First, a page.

The Indonesian government has expressed regret to the Malaysian government regarding violent acts by protesters at Malaysia Hall and provocative remarks made by an Indonesian politician in Jakarta.
It also says the two countries’ bilateral relations remain intact despite repeated claims that Malaysia has made on Indonesian cultural heritages that has angered many Indonesians.
The spokesman for the Indonesian Embassy in Kuala Lumpur, Suryana Sastradiredja, said on Tuesday that Indonesian Embassy chargé d’affaires Mulya Wirana was summoned by Malaysian Foreign Minister Anifah Aman at 3 p.m. local time (2 p.m. Jakarta time) on Monday over the matter.
“We expressed our concern and regret [to the Malaysian government],” Suryana told The Jakarta Post in regards to both the violent protests and the Indonesian politician’s provocative remarks.
“We’ll convey all Malaysia’s objections to Jakarta.”
Suryana said Mulya had told the Malaysian government that the violent protests did not reflect every Indonesian’s sentiment and that the Indonesian politician was speaking on a personal level, and “they understood”.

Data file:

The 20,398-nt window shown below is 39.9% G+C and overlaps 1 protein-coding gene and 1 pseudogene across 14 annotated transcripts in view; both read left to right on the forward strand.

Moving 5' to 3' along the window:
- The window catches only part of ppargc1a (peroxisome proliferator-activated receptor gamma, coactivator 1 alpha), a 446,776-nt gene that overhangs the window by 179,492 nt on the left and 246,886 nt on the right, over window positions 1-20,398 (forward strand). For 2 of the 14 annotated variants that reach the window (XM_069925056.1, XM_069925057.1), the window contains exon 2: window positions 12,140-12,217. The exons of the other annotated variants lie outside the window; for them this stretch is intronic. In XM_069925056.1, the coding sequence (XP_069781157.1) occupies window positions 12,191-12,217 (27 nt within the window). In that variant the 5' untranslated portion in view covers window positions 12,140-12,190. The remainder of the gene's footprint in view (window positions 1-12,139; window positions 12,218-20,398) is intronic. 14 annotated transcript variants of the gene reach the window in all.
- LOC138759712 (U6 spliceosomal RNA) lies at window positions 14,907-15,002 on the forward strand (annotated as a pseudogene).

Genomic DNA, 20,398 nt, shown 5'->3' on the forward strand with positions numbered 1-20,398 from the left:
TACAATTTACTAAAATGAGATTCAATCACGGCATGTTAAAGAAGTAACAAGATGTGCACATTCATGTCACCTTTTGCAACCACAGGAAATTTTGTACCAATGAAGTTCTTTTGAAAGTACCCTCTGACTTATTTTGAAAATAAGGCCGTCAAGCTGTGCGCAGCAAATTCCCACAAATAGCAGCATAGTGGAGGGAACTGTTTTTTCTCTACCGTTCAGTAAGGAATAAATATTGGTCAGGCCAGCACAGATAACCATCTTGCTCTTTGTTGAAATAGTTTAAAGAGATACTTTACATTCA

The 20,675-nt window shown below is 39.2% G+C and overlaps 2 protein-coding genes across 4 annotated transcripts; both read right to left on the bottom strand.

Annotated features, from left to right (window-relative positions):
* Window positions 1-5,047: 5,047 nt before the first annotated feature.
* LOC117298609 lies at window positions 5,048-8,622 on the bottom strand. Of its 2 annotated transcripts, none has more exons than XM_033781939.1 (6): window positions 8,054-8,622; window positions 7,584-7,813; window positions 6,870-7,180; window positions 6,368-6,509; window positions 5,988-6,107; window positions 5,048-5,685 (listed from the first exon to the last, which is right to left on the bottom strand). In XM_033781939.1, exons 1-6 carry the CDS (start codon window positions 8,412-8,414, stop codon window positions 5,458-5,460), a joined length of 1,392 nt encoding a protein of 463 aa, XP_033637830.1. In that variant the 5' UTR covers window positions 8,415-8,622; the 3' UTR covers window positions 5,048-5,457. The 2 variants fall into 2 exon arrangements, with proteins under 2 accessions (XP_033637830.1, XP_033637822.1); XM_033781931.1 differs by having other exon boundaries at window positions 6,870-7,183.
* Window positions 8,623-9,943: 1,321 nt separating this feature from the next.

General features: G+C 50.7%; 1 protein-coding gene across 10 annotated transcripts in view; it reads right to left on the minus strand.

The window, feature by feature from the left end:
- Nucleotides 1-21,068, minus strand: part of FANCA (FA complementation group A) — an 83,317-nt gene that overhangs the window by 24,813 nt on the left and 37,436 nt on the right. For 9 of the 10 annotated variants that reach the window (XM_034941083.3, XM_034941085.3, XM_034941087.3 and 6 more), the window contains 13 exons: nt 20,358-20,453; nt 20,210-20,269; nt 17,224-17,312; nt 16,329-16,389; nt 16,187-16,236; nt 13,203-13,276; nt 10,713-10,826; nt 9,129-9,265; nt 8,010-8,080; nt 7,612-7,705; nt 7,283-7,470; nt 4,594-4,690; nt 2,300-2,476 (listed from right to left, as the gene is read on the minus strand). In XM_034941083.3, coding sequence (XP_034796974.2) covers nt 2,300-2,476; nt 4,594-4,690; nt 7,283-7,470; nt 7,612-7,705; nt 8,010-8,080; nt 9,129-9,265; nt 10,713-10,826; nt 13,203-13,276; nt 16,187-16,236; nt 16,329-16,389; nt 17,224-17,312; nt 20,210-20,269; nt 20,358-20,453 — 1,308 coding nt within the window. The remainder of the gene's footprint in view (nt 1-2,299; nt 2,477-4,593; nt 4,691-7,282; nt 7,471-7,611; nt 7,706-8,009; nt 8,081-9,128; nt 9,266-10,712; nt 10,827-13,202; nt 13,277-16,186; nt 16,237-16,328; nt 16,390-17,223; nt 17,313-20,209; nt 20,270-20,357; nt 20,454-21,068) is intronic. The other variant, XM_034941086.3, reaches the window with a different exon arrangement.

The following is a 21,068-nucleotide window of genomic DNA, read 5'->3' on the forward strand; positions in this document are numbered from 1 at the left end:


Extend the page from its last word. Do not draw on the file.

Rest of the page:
A group of about 50 Indonesians threw stones and pieces of wood at the Malaysia Hall building in Jakarta on Friday, damaging parts of it and injuring a security guard, The Star reported.
They had earlier protested outside the Malaysian Embassy, about 5 kilometers away, where they burned the Malaysian flag and threw eggs into the compound.
The group was protesting Malaysia’s decision to recognize two North Sumatra cultural items – the Tor-tor dance and the Gordang Sambilan musical ensemble – as part of Malaysia’s national heritage.
Meanwhile, Anifah said as quoted by The Star that an Indonesian lawmaker had made a provocative statement on a MetroTV program, Neo Democrazy, on June 21. But he did not identify the lawmaker.
The lawmaker Anifah was referring to is believed to be Ruhut Sitompul, a North Sumatran, of the ruling Democratic Party, who suggested that Malaysia should be bombed.